TWO INJURED Car Overturns Near Taree DUNGOG, Tuesday. [Newspaper Article] — The Maitland Mercury — 26 December 1939
TWO INJURED Car Overturns Near $-)? Taree DUNGOG, Tuesday. Two Dungog lads had a narrow es cape from serious injury on Saturday evening, when the car in which they were travelling overturned near Taree. They were Harold Hancock and Ray Le Leivre, both of Dowling-stroet, Dungog, wlib were motoring to Fprs ter to spend the Xmas vacation. They were admitted to Taree Hospital. It is understood that the worst, injury receivod was a broken arm sustained by Le Leivre. ?
CAROL SINGERS Activity at East Maitland [Newspaper Article] — The Maitland Mercury — 26 December 1939
CAROL SINGERS Activity at East Maitland Christmas Day was heralded by carol singers from the East Maitland Methodist Church. Leaving the cliurcli at midnight in a motor lorry kindly loaned and driven by Mr. M. Prince, tho singers traversed the whole of East Maitland and did not return until 5.30. Tho collection of £2/li/7J was most satisfactory. Messrs. J .and R. Udy played the organ. A party from tho church also visited the East Maitland Gaol during the morning, !iiul assisted in a carol ser vice. ___________ Tomato mite, a post so tiny that it escapes tho naked eye, has been en couraged by tho recent hot, dry weath er, and has caused serious damage in many districts.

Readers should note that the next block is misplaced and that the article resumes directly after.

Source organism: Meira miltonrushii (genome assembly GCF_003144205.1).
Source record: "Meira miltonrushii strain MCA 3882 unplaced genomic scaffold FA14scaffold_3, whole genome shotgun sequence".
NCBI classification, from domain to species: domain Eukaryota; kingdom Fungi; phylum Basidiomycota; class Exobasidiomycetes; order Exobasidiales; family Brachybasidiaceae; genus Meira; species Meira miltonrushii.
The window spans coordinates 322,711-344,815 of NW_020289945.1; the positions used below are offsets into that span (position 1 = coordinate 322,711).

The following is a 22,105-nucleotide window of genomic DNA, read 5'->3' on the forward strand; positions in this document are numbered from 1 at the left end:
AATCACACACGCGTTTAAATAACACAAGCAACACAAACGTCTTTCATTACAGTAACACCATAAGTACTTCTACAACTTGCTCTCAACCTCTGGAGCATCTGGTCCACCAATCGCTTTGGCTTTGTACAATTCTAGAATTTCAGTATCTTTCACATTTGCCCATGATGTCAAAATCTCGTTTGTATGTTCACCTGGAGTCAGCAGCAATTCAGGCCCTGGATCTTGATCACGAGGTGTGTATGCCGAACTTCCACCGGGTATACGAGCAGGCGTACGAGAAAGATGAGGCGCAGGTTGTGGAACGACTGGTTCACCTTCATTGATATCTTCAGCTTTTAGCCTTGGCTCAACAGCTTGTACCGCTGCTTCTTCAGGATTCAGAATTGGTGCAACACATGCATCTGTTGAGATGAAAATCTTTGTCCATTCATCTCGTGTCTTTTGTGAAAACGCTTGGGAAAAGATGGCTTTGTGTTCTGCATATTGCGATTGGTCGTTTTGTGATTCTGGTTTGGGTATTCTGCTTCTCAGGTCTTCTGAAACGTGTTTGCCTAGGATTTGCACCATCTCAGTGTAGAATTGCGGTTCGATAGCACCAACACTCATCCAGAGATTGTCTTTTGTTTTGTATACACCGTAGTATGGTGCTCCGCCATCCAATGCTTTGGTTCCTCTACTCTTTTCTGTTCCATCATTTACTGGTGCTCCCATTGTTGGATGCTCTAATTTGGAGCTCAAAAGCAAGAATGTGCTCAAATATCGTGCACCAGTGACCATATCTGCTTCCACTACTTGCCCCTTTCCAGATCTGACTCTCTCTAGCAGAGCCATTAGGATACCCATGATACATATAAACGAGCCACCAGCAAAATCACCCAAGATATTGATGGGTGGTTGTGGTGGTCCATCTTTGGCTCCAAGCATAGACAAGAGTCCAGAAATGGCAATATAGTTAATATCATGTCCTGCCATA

United Against Aggression [Newspaper Article] — The Maitland Mercury — 26 December 1939
United Against Aggression (^HRISTMAS DAY was marked particularly by the King's broadcast to the Empire, and by those of the Commander in-Chief of the British Expeditionary Forces (Lord Gort), the Air Chief Marshal (Sir Cyril Newall) and M. Daladier. The King said he believed that the cause binding his people and their Allies was that of Christian civilisation. 'We feel in our hearts that we are fighting against wickedness, and this conviction will give us the strength from day to day to per severe until victory is assured.' Replying to Christmas greetings, the Pope suggested that the belligerents should begin to consider their war aims, that their projects for a better world order and peace should be hon ourable to small nations as well as to the larger ones. . From political circles in Rome comes talk of a new 'peace' offer, and it is suggested that if Britain and France would abandon their insistence on the reconstruction of Czechoslovakia and Austria, Herr Hitler would be quite w...